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Design Your Way To Smart Marketing Plan

by Alf Nucifora

As a marketer I admit to possessing a different, some would say warped, point of view about how I relate to my surroundings. A recent week on the road confirmed that admission. I could not help but notice how surrounded I was by bad design and how intimately and significantly that affected my perception of the situation and the offending cause. Crossing the Threshold

The journey commenced at my hometown Hartsfield Airport in Atlanta. The noise was beyond annoying. Try oppressive. Bleating people carriers competed with the overhead CNN, set at hearing-impaired levels, which, in turn, fought PA systems manned by individuals with nothing more than a narcissistic satisfaction in the sound of their own grating voices. (Actually Cincinnati's Terminal C takes the Oscar in that latter regard). Hartsfield's dim lighting and worn, faded appointments do nothing to elevate the perception of the airport or exciting town for which it is a portal. The baggage carousels, resplendent in worn and tattered carpeting, leave the departing visitor with memories of an over-tired facility that's lost its need to impress; which it probably has. Marketers know that syndrome as "crossing the threshold" and entering the brand space. So much of the initial brand perception is tied to design empathy or in offending situations, lack thereof.

We Don't Care Because We Don't Have To

Why does a trip to the airplane lavatory always inspire fear of communicable disease and dread of an uncomfortable experience? Beyond the cramped quarters, which one will understandably concede to lack of space, these badly ventilated hell-holes with concealed flush buttons, hard-to-maneuver faucets and napkin dispensers that refuse to release their bounty without a stiff fight, were designed by a generation of fly-boy, Yeager-groupie engineers who took pleasure in delivering exceptional design as long as it supported the aerodynamics and fuselage. Once you're in the plane, you're on your own. Some airlines, like Singapore Airlines, acknowledge the shortcoming and treat every element of the on-plane experience as an opportunity to impress and confirm the premium value of the brand. They design around the design because they understand that good design leads to a favorable customer experience, which in turn leads to brand loyalty.

Bad, Bad Product!

Like a bad dog, some products are genetically pre-disposed not to get it. Why is it that speakerphones and three-way calling inevitably fail? That hands-free earpieces always break at the connecting stem? That restaurant menu type is always too small or too slight for over-forty eyes in dim surroundings? That the $3.00 Gillette Turbo Mach blade never reaches those stubborn hairs right under the nose? That it takes the patience and skill of a surgeon to master the alarm clock in most hotel rooms? Or that most hotel conference and banquet rooms are designed with paper thin separating walls, atrocious acoustics and overhead lighting guaranteed to position a chandelier or can light immediately above the presentation screen? Why? Bad design. Nobody took enough time or effort to get it right. These are not malicious marketers. They don't think or they don't care. Or they don't comprehend the value of product design in forging loyalty from a customer who does notice, but rarely complains. I'm Master, You're Slave! Here the design dissonance is deliberate. There's no mistaking who's the boss, and it's definitely not the consumer. Child-proof pill containers, one can understand. Even the impossible-to-open retail blister pack, one can forgive. How else to showcase the product and prevent pilferage at the same time. But there has to be a special corner in hell reserved for those who manufacture and market CDs and tapes. What cruel mind is capable of designing a package that demands the sacrifice of teeth and fingernails in the quest to breech the wrap? And why?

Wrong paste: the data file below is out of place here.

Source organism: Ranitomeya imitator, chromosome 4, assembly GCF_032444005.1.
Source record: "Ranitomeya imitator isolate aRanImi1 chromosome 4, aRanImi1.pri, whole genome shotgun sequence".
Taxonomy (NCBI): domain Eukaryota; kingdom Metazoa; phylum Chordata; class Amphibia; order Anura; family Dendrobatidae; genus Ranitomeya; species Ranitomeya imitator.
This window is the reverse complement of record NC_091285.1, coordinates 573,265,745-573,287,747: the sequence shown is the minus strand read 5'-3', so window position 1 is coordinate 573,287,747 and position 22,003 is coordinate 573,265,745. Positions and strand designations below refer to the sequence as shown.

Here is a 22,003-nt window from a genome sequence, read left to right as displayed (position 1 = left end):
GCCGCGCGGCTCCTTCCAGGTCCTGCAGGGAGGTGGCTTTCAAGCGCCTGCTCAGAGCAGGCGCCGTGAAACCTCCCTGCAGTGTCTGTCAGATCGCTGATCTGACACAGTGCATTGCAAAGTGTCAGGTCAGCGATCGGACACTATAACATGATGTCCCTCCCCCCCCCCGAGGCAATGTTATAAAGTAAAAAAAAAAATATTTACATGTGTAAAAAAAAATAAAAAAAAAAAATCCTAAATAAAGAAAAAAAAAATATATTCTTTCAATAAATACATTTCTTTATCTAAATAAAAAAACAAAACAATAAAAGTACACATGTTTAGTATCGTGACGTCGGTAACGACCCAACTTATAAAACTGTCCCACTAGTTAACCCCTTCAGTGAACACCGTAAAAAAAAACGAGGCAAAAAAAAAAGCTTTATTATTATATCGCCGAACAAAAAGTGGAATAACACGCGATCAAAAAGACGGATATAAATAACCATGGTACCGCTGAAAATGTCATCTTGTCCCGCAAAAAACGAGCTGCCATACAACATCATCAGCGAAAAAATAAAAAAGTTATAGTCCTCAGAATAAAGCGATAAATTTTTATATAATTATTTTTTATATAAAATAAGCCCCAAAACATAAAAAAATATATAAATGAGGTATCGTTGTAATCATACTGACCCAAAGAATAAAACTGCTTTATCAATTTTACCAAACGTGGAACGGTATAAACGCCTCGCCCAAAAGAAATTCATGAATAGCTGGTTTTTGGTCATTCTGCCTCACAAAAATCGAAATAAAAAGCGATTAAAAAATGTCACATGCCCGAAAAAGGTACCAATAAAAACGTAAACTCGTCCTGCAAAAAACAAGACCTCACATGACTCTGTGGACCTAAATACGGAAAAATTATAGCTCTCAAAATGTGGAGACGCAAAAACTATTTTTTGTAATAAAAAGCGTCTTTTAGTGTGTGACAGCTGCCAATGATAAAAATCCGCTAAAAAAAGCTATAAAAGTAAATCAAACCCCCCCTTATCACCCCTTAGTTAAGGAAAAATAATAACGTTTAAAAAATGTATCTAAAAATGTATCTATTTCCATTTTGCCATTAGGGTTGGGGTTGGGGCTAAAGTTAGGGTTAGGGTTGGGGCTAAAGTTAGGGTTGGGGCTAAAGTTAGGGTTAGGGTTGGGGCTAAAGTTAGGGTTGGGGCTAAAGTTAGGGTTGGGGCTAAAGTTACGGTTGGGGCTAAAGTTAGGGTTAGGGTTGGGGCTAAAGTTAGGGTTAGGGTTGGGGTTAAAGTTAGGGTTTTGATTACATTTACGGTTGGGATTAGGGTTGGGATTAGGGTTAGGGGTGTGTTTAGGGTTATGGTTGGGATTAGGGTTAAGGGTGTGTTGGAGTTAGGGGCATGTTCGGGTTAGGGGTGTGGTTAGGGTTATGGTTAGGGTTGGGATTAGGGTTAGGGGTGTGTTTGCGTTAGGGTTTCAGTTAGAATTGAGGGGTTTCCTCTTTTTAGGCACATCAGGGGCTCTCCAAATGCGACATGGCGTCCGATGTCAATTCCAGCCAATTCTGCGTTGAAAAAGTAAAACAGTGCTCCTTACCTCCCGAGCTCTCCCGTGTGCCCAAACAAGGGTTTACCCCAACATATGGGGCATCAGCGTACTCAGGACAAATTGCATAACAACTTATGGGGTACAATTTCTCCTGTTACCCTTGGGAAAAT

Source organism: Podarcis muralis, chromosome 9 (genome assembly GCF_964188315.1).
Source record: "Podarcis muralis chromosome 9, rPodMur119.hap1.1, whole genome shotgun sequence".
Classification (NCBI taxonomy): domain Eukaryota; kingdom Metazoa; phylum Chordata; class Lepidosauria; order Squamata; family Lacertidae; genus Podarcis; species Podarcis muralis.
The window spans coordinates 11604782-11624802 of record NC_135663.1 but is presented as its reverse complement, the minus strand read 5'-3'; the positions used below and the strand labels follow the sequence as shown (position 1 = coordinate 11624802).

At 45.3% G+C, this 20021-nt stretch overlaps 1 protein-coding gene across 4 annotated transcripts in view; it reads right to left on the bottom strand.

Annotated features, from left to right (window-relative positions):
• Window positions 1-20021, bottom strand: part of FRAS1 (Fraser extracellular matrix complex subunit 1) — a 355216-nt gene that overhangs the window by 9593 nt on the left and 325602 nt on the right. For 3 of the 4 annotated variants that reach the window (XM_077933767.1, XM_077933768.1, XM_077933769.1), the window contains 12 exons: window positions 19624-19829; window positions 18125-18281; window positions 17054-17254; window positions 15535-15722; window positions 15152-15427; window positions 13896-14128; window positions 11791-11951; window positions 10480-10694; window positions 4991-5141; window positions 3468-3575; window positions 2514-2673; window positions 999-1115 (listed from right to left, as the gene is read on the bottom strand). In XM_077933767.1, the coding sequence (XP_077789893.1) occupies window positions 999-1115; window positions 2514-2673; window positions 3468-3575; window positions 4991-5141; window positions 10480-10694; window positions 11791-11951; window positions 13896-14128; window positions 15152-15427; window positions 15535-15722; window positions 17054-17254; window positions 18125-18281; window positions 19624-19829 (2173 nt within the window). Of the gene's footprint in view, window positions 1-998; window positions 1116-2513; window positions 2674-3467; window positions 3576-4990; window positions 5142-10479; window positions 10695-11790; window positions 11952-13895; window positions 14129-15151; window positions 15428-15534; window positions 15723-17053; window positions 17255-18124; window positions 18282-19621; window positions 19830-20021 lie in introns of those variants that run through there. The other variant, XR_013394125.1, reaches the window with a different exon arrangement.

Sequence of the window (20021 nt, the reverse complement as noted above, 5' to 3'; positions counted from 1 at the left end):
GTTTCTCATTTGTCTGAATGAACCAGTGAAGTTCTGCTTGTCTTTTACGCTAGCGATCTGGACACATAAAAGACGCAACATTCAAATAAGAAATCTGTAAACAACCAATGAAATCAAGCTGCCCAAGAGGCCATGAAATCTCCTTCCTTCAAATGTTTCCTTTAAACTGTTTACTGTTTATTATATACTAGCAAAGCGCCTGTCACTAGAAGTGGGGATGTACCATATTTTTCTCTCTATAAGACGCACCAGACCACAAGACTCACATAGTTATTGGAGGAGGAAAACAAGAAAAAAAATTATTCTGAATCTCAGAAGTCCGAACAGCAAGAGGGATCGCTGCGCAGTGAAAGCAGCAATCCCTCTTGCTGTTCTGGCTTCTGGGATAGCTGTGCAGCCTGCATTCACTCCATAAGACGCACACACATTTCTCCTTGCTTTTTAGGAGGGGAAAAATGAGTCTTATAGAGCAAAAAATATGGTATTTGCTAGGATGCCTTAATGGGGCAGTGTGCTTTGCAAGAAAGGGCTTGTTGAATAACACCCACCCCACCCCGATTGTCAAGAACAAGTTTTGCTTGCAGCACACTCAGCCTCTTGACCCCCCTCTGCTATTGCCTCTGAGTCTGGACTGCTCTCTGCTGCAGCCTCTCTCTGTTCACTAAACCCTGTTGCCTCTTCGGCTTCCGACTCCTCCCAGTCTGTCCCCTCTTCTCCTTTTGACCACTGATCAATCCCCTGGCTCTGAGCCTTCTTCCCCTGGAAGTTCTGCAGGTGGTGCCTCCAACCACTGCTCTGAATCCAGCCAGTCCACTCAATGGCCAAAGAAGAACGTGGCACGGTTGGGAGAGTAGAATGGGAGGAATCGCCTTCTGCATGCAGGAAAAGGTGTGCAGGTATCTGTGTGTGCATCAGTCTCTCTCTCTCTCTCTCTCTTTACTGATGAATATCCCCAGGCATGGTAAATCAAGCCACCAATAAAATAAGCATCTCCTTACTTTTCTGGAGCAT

How To Get It Right

It took the Japanese to show American manufacturers and marketers why good design is important - because the customer responds to it. Sit inside a Lexus, or pick up any Sony appliance and the design aesthetic is both noticeable and irresistible. It's the same reason that Apple Computer has been able to survive the Windows onslaught. This is not some Yuppie-Boomer predilection at play, but instead, a genuine marketing advantage that curries consumer commitment and support that can often be life-long.

For those who want to sample the rewards of good design the game plan is relatively simple, albeit expensive, if allowed to get out of hand.

  • First, always view the experience through the customer's eyes. This demands a zero-based approach, a willingness to consider design from the ground (base) up and not be hampered by engineering or manufacturing obstinacy. Remember that it is not axiomatic that good design and high manufacturing cost must always go hand-in-hand.

  • Shop the competition. If they're doing it better, be willing to copy.

  • Always be looking for added-value that can be built into product or packaging. Where possible give the customer something extra, a bonus beyond the expected benefit. The cosmetic companies are masters of the art.

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